Increasing neurogenesis: how to grow our brains?
Growth vs fixed mindset
The first and most important thing we must do to grow our brains is to believe we can. So, we must be sure to start with a “growth mindset”. A growth mindset is a belief that our skills, abilities and personal traits can be developed strategically through deliberate hard work. By contrast, a “fixed” mindset is the belief nothing about us can be changed in any meaningful way. Henry Ford, the founder of Ford Motor Company, put it best with his take on Confucius by saying “Those who think they can, and those who think they can’t, are both usually right.”
Stanford Psychology professor Dr Carol Dweck, who developed the growth mindset theory, proposed that whether we believed we could make significant changes to our lives impacted how we oriented ourselves to our goals, approached and resolved challenges and responded to criticism (12). This means that we must accept failures as not only unavoidable but an inevitable part of growing into the people we want to become.
Research by Gretchen Marie Hartmann found that students with learning disabilities who were taught skills to develop a growth mindset increased their academic performance and motivation. She watched these students “cultivate awareness of their intellect and embrace new belief skills as they learned about their brains and discussed academic challenges, emotion, and effort” (13). This also applied to the teachers. Teachers who thought their students were competent at a task aligned their teachings to match that belief and would remove barriers limiting a student’s potential.
Tips to develop a growth mindset:
1. Convince yourself that change is possible.
2. Look for challenges and ask for feedback.
3. Invite failure and try again. “Failures are finger posts on the road to achievement.” – C.S. Lewis.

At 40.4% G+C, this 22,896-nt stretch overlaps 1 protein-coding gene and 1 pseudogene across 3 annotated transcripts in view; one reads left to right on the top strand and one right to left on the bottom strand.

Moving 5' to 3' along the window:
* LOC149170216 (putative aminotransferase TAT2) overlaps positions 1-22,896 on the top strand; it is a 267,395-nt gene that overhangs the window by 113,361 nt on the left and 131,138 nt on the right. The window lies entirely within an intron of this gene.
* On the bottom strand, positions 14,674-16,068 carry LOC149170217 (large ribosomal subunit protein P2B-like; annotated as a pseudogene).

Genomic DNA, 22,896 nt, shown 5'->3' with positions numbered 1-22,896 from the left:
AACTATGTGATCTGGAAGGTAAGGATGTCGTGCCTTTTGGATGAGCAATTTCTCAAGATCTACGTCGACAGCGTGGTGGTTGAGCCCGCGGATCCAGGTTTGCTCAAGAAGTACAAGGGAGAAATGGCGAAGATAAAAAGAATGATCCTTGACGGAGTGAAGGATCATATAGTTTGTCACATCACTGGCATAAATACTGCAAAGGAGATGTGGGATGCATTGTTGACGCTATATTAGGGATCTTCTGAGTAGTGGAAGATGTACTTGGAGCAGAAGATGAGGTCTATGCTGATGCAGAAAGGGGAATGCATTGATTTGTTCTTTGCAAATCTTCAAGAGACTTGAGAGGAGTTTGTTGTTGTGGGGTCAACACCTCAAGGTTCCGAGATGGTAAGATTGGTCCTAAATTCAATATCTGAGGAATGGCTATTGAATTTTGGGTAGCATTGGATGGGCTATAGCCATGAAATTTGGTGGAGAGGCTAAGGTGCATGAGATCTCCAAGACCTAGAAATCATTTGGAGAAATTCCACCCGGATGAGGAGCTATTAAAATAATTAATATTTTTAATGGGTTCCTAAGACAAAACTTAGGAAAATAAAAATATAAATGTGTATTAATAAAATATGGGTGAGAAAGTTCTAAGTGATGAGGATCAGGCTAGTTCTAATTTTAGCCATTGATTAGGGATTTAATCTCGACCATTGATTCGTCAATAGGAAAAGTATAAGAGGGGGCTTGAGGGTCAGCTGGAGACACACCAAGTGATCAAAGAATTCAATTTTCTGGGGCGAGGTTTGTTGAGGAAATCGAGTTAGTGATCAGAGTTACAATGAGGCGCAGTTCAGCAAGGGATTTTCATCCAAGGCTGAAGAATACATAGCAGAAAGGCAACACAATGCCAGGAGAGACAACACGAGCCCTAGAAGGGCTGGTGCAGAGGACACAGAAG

Fertiliser for the brain
Now that we have a mindset for success, we can get to some of the practical things we can do to promote neurogenesis and grow our brains.
A sure-fire way to increase neurogenesis is exercise. Researchers at UNSW Sydney found that students who exercise for just five minutes after studying were better able to recall that information than those who didn’t (14). This is because exercise increases brain-derived neurotrophic factor (BDNF), a molecule that promotes neurogenesis by regulating synaptic plasticity (15). Recall how we said the brain either prunes or strengthens the synaptic connections between neurons? The BDNF protein is a major player in maintaining this process and is often called “fertiliser for the brain”. Monash University compiled literature showing that aerobic exercise increased levels of BDNF and promoted hippocampal neurogenesis in people living with MMD, Alzheimer’s and schizophrenia (16).
Some physical disabilities limit the amount of exercise a person can do; however, you don’t need high-intensity workouts to gain many of the benefits of exercise. Clinical studies have found that prolonged low-intensity exercise increases the volume of regions of the brain associated with executive processing in children with cerebral palsy (17). Moderation is key and performing exercises safely will ensure we have the maximum benefit without injury.